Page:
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Victorian state election « Previous | |Next »
November 5, 2006

It is hard for me to be enthusiastic over, or be deeply interested in, the Victorian election. Yawn. The Bracks Government has a massive majority--62 seats compared with the Liberals' 17. Victoria is now a Labor State, no longer the "jewel" in the postwar Menzian Liberal "crown". Guy Rundle, in an op-ed in The Sunday Age expresses my sentiments:

As Victoria staggers across the finish line in an election so boring, so fore-ordained - with the exception of the competition for a few seats between the Greens and the not-at-all-loopy People Power - that seasoned political correspondents have been eating their own heads rather than cover another photo opportunity,

The divided Victorian Liberals are in no position to be an effective opposition, as their factions are too busy fighting one another, the party is in a chronically poor condition, and it is struggling with social conservatism and market fundamentalism. The socially reformist Brack's Government will be returned. Of that there is no doubt.

It's just like the earlier SA state election with a difference. The Victorian Liberals have steadily been improving, with some simple, digestible policies on free public transport for students, reducing the cost burden of kindergartens and reducing the number of poker machines. Unlike the SA Liberals, the Victorian Liberals have rediscovered thier roots in social liberalism. Alas, it is the ALP that best exemplifies the social liberal (Deakinite) tradition in Victorian politics.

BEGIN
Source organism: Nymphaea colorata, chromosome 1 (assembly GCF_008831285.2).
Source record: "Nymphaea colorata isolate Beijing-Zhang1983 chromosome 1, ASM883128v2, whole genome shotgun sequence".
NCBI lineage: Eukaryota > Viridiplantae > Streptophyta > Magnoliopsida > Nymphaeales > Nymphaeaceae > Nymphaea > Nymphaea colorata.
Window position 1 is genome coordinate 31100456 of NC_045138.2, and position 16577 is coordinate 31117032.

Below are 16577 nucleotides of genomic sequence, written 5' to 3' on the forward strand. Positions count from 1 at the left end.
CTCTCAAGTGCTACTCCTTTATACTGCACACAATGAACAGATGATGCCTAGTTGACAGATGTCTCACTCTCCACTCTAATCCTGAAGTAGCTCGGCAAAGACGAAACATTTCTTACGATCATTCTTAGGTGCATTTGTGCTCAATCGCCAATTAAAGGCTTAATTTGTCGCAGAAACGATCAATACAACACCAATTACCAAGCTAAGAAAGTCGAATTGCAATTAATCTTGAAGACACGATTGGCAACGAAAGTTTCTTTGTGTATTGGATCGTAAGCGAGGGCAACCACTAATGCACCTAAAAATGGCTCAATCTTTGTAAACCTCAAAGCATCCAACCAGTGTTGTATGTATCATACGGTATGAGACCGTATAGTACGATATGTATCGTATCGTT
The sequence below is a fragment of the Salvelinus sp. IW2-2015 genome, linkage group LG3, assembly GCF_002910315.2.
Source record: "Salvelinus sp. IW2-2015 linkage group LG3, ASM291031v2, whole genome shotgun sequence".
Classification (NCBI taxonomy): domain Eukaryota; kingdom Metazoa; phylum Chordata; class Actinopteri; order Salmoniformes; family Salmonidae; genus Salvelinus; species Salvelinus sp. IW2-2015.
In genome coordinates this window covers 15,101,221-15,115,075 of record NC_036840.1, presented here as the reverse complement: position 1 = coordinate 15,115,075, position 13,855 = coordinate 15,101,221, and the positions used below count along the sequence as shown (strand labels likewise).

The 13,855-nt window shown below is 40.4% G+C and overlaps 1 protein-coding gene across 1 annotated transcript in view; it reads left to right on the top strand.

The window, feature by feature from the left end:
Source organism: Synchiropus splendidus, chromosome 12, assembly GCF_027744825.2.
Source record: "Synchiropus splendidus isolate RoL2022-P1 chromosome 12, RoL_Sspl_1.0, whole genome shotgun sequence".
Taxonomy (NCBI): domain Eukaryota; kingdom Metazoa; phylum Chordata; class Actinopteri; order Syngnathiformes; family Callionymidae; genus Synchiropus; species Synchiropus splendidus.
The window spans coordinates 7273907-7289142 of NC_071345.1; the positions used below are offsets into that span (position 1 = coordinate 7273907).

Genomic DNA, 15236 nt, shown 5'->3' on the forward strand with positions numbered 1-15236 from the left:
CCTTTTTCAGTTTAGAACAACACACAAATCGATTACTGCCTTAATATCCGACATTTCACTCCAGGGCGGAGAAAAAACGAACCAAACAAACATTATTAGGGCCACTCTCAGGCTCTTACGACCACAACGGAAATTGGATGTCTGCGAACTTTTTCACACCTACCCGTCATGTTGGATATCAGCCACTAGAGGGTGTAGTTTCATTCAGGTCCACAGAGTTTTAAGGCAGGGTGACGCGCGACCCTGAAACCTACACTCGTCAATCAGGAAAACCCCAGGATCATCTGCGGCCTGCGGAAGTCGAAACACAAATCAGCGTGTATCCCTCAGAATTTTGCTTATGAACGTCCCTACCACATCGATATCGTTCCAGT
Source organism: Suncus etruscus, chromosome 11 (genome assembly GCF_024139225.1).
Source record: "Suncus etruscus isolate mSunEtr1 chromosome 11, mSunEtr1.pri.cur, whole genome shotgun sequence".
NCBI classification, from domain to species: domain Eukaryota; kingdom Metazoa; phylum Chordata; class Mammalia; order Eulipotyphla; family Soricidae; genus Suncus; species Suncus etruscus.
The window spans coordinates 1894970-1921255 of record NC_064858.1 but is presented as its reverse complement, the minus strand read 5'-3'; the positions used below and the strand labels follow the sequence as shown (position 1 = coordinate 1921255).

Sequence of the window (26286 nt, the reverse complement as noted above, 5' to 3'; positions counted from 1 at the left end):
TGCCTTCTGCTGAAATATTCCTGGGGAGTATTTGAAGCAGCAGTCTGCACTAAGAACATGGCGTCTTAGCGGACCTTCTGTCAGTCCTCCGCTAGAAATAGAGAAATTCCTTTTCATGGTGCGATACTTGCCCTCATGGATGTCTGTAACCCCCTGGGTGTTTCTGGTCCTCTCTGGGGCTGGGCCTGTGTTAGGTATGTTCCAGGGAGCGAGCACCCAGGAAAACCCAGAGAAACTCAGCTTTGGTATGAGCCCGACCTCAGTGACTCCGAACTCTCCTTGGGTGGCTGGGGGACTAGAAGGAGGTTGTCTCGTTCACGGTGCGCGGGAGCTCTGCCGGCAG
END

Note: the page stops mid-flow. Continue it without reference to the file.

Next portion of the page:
The Brack's Government, though it poses as a progressive reforming one, it has done little about delivering water savings to the River Murray, to the Yarra or water recycling in Melbourne and the country towns. It has a high stamp duty regime, is addicted to regressive gambling taxes and has long waiting lists for elective surgery. :Like the other states Victoria has a huge infrastructure deficit in transport and communications, water, environment, schools, hospitals and other social infrastructure

The strategy is incremental change that does not move outside the voters comfort zone around service delivery, runs a tight fiscal ship and keeps the economy ticking over. So my main interest in the election is whether the Greens can capture the balance of power in the reformed upper house. I hope Labor loses control of the Legislative Council and Family First is denied a look in as they attempt to block the Greens from gaining power. The Greens holding the balance of power would result in a bit of opposition for a technocratic, socially conservative Bracks government. Some stormy times are needed.

| Posted by Gary Sauer-Thompson at 7:01 AM | | Comments (0)
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